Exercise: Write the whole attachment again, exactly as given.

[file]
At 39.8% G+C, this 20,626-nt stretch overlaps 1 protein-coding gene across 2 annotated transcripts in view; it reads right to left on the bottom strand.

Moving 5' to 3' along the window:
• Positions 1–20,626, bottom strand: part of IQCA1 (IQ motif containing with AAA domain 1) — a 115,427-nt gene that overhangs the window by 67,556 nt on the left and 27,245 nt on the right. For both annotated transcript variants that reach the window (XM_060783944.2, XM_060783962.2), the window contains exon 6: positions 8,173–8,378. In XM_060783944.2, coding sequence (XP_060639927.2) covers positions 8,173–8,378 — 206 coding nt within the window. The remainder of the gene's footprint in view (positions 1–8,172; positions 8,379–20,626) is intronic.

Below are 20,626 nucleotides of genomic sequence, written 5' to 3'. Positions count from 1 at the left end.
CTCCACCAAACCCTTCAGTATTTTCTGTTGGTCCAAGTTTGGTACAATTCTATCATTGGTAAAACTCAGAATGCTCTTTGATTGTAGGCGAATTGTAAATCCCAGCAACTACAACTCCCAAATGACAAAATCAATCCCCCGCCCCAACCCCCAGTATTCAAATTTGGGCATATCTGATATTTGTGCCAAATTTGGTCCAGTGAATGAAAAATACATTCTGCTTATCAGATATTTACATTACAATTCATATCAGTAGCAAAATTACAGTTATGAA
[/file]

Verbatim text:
At 39.8% G+C, this 20,626-nt stretch overlaps 1 protein-coding gene across 2 annotated transcripts in view; it reads right to left on the bottom strand.

Moving 5' to 3' along the window:
• Positions 1–20,626, bottom strand: part of IQCA1 (IQ motif containing with AAA domain 1) — a 115,427-nt gene that overhangs the window by 67,556 nt on the left and 27,245 nt on the right. For both annotated transcript variants that reach the window (XM_060783944.2, XM_060783962.2), the window contains exon 6: positions 8,173–8,378. In XM_060783944.2, coding sequence (XP_060639927.2) covers positions 8,173–8,378 — 206 coding nt within the window. The remainder of the gene's footprint in view (positions 1–8,172; positions 8,379–20,626) is intronic.

Below are 20,626 nucleotides of genomic sequence, written 5' to 3'. Positions count from 1 at the left end.
CTCCACCAAACCCTTCAGTATTTTCTGTTGGTCCAAGTTTGGTACAATTCTATCATTGGTAAAACTCAGAATGCTCTTTGATTGTAGGCGAATTGTAAATCCCAGCAACTACAACTCCCAAATGACAAAATCAATCCCCCGCCCCAACCCCCAGTATTCAAATTTGGGCATATCTGATATTTGTGCCAAATTTGGTCCAGTGAATGAAAAATACATTCTGCTTATCAGATATTTACATTACAATTCATATCAGTAGCAAAATTACAGTTATGAA